Matt: “Matt’s father is tall.” And it’s same for the word meaning “mother” too, right?
Natsuko: Yes. When I’m talking about my mother, I can say haha. わたしの母.
Matt: “my mother”.
Natsuko: But when I’m talking about someone else’s mother, for example, Matt’s mother, I can say.. マットさんのお母さん. I said o-kā-san in this sentence because this is the word for addressing someone else’s mother.
Matt: Okay. What if I want to address them all together by saying “parents”?
Natsuko: In that case, you can say ryōshin for your own parents. For other’s parents, you can say go-ryōshin.
Matt: Okay. What about “older brother”?
Natsuko: It’s simple. The pronunciation is almost the same. Ani for my older brother, and o-nī-san for someone else’s older brother.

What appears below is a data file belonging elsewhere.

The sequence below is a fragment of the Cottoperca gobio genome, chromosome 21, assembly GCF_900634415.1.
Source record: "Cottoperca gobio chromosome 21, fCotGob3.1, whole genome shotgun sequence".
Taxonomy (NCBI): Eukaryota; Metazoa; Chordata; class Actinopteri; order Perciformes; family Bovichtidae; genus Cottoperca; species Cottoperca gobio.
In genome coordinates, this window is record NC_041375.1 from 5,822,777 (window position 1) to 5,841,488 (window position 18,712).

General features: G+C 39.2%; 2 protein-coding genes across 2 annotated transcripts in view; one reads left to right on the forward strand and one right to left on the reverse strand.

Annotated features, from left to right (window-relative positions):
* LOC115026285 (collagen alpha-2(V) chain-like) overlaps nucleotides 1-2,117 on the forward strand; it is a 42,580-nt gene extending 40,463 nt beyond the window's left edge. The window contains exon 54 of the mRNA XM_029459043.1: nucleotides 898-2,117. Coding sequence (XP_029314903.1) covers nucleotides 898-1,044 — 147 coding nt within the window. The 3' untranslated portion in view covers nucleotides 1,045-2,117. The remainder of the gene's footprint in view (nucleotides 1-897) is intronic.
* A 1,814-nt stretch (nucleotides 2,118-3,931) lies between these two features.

Matt: In the PDF lesson notes, you can find the words for older sister, younger brother and younger sister in different situations, so make sure to check them out.
Natsuko: When you see each of the words, you’ll notice that it has either the honorific prefix お or ご at the beginning, or さん at the end. For example, 兄弟 is the word for my own siblings. And for someone else’s brothers, it gets the additional honorific prefix ご and becomes ご兄弟.
Matt: Can you give us another example please?
Natsuko: 弟 is the word for my own younger brother. And for someone else’s younger brother, it gets さん at the end, and becomes 弟さん.
Matt: If you look at them in the PDF lesson notes with Chinese characters or Kanji, you’ll be able to master them much easier, so make sure to check them out. Let’s practice. Try to think of how you’d say each sentence, then Natsuko will give us the answer. First up, if you want to say that your mother is tall, you say,
(Pause)
Natsuko: わたしの母は、背が高いです。
Matt: My mother is tall.
Matt: Next. If you want to say that Matt’s father is a doctor, what do you say? First, “doctor” in Japanese is..